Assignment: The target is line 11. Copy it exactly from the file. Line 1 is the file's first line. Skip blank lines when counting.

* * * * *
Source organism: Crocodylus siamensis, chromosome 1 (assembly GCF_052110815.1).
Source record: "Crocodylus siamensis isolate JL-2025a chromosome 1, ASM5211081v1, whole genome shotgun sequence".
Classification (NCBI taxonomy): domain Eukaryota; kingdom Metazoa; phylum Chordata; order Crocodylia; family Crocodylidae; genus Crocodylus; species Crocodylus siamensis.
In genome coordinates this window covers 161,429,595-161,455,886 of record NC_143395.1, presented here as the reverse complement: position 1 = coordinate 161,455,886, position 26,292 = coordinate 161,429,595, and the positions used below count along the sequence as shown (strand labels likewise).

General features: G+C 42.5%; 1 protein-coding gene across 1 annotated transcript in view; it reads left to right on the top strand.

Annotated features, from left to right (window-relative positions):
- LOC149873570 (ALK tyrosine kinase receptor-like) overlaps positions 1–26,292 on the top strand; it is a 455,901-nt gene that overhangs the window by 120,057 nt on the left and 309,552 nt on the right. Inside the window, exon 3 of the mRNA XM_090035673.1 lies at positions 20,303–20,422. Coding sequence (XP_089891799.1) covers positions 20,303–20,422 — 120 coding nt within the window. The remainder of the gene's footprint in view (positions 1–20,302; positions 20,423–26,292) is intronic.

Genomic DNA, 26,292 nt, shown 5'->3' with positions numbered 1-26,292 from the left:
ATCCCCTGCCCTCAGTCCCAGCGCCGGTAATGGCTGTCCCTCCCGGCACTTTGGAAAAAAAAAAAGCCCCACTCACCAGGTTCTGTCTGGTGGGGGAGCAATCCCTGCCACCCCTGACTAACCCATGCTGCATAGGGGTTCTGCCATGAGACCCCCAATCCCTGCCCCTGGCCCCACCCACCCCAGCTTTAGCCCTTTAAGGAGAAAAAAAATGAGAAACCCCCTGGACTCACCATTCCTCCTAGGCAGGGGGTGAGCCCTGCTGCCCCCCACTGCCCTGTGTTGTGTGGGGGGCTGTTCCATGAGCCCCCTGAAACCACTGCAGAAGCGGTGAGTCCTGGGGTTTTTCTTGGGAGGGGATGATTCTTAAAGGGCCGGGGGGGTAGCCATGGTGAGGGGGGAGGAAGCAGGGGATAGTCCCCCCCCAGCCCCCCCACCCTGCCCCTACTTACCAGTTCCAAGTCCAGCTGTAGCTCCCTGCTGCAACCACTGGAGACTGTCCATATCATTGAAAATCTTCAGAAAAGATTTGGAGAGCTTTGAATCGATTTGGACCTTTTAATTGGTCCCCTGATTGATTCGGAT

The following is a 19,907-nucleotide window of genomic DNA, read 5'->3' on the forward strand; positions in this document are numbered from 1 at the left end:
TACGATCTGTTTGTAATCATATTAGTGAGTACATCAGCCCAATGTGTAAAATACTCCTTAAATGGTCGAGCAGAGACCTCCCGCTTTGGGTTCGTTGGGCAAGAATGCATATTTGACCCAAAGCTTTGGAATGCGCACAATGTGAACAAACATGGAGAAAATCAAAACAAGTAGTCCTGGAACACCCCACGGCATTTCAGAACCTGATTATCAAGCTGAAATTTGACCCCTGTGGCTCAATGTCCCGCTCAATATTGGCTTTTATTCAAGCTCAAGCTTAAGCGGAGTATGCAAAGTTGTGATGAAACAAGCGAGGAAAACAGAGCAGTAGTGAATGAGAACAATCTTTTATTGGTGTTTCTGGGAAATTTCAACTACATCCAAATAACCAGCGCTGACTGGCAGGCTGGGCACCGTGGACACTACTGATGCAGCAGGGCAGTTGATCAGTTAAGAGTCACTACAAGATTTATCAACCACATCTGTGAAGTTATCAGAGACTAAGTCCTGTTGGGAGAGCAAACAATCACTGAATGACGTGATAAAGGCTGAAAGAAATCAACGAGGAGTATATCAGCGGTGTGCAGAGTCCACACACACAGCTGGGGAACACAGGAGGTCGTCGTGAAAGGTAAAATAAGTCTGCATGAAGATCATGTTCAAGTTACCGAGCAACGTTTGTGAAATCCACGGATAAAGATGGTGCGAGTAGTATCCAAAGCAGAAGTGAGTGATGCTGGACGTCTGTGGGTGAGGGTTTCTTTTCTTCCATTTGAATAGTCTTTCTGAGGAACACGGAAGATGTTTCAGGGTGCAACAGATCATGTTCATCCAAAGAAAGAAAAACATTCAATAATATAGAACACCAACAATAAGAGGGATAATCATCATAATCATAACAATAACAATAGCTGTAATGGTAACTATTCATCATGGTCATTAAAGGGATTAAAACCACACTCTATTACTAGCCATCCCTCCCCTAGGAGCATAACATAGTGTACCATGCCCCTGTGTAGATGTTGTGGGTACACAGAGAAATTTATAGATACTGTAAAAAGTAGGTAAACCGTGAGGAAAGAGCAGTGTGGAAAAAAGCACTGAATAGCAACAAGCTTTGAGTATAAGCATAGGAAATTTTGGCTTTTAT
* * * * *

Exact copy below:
TACGATCTGTTTGTAATCATATTAGTGAGTACATCAGCCCAATGTGTAAAATACTCCTTAAATGGTCGAGCAGAGACCTCCCGCTTTGGGTTCGTTGGGCAAGAATGCATATTTGACCCAAAGCTTTGGAATGCGCACAATGTGAACAAACATGGAGAAAATCAAAACAAGTAGTCCTGGAACACCCCACGGCATTTCAGAACCTGATTATCAAGCTGAAATTTGACCCCTGTGGCTCAATGTCCCGCTCAATATTGGCTTTTATTCAAGCTCAAGCTTAAGCGGAGTATGCAAAGTTGTGATGAAACAAGCGAGGAAAACAGAGCAGTAGTGAATGAGAACAATCTTTTATTGGTGTTTCTGGGAAATTTCAACTACATCCAAATAACCAGCGCTGACTGGCAGGCTGGGCACCGTGGACACTACTGATGCAGCAGGGCAGTTGATCAGTTAAGAGTCACTACAAGATTTATCAACCACATCTGTGAAGTTATCAGAGACTAAGTCCTGTTGGGAGAGCAAACAATCACTGAATGACGTGATAAAGGCTGAAAGAAATCAACGAGGAGTATATCAGCGGTGTGCAGAGTCCACACACACAGCTGGGGAACACAGGAGGTCGTCGTGAAAGGTAAAATAAGTCTGCATGAAGATCATGTTCAAGTTACCGAGCAACGTTTGTGAAATCCACGGATAAAGATGGTGCGAGTAGTATCCAAAGCAGAAGTGAGTGATGCTGGACGTCTGTGGGTGAGGGTTTCTTTTCTTCCATTTGAATAGTCTTTCTGAGGAACACGGAAGATGTTTCAGGGTGCAACAGATCATGTTCATCCAAAGAAAGAAAAACATTCAATAATATAGAACACCAACAATAAGAGGGATAATCATCATAATCATAACAATAACAATAGCTGTAATGGTAACTATTCATCATGGTCATTAAAGGGATTAAAACCACACTCTATTACTAGCCATCCCTCCCCTAGGAGCATAACATAGTGTACCATGCCCCTGTGTAGATGTTGTGGGTACACAGAGAAATTTATAGATACTGTAAAAAGTAGGTAAACCGTGAGGAAAGAGCAGTGTGGAAAAAAGCACTGAATAGCAACAAGCTTTGAGTATAAGCATAGGAAATTTTGGCTTTTAT